After our first week of playing vet’s assistant, our volunteer team follows a more typical routine, exercising the cats, feeding them carefully weighed portions of raw donkey meat and updating our records. We drive slowly along the dusty trails within an enclosure while Merlot or Shiraz or other cats dart out to claim their personal meal flung from the back of the pickup. How the staff can identify and understand these animals so intimately amazes me. I know that a mother cheetah can identify her cubs by the distinctive design of the spots—as individual as a fingerprint–but to my untrained eye, all of our cats look and act virtually alike.
The author and Chewbaaka up a favorite tree .
That is, all except nine-year old Chewbaaka, known as the CCF ambassador. Raised by Laurie from a cub, he is the tamest of all the cats, and often accompanies Laurie when she gives talks. We take him out to his favorite “play tree” one day, where he climbs up and contentedly poses for us at eye level. I think of him almost as a member of her family, and indeed, she is the only mother he has ever known.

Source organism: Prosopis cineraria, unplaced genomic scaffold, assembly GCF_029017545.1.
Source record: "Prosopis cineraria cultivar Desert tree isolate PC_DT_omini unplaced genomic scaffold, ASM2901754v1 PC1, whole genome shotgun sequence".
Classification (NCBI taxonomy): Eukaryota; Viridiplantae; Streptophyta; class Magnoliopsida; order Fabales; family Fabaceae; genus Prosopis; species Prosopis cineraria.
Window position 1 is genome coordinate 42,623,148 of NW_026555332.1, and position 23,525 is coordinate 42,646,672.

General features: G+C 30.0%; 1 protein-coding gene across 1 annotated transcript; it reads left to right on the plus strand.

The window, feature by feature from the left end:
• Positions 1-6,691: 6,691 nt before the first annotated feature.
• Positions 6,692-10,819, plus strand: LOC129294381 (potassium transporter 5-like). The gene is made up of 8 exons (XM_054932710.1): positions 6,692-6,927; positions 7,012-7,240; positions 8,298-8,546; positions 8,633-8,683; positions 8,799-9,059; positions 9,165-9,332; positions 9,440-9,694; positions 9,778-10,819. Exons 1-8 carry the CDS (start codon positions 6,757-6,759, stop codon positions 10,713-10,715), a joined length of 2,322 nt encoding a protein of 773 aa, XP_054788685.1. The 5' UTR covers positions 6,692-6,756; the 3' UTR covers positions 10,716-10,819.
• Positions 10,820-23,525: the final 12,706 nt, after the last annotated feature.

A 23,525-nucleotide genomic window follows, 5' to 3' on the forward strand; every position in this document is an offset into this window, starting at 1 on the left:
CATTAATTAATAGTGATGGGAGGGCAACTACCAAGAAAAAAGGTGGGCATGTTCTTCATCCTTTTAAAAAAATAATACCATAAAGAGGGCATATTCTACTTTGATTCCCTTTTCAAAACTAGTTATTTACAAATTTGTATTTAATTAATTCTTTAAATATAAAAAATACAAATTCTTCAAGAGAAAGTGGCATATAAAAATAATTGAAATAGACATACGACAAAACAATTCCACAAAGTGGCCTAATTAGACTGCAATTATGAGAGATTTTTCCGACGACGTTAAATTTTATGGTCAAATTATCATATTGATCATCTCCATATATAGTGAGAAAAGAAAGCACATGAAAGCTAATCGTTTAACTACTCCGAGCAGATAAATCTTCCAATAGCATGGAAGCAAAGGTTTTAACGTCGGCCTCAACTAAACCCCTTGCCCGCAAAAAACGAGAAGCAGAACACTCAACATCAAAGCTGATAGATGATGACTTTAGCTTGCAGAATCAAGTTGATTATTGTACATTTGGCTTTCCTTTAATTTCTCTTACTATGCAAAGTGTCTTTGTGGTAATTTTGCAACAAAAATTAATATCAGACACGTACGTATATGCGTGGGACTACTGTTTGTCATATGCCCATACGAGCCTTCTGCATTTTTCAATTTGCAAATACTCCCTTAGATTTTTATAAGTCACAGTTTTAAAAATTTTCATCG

Ready for some exercise while following the red flag.© Sled Reynolds
The nearest enclosure, maybe 200 meters or 656 feet square, is home to three females, named Dusty, Sandi and Blondie. A couple of times a week they are exercised by enticing them to chase after a red flag on a ground level lure course around the perimeter, as you might see at dog races. It’s intriguing to watch how they share the course and run in relays instead of racing against each other. The cheetah that snares the red cloth is rewarded with a hand-fed treat of raw meat. Nobody working there appears to be missing a finger or hand. In the wild, cheetahs hunt by vision rather than by scent, and achieve a kill 50% of the time on average.
Earthwatch volunteers are housed in two-person rondavels, round clay huts in traditional African style, with peaked thatch roofs, but with the luxury of a window and even a sink in each. Here on this five thousand foot high plateau, the weather is so nice that we usually eat outside under a flapping waterproof tarp. A staff cook prepares some of our meals, but the rest of us pitch in as well, even the resident scientists.
A single stuffed mushroom serves several people. Dorothy Conlon
One day I assist with sautéing and stuffing a Namibian delicacy, giant mushrooms that are bigger than a round serving platter. We’ve seen them growing at the base of the tall termite mounds, and this being the season, we vegetarians gorge on them. A single mushroom serves several people amply. More typical meals include pasta, salads and hamburgers.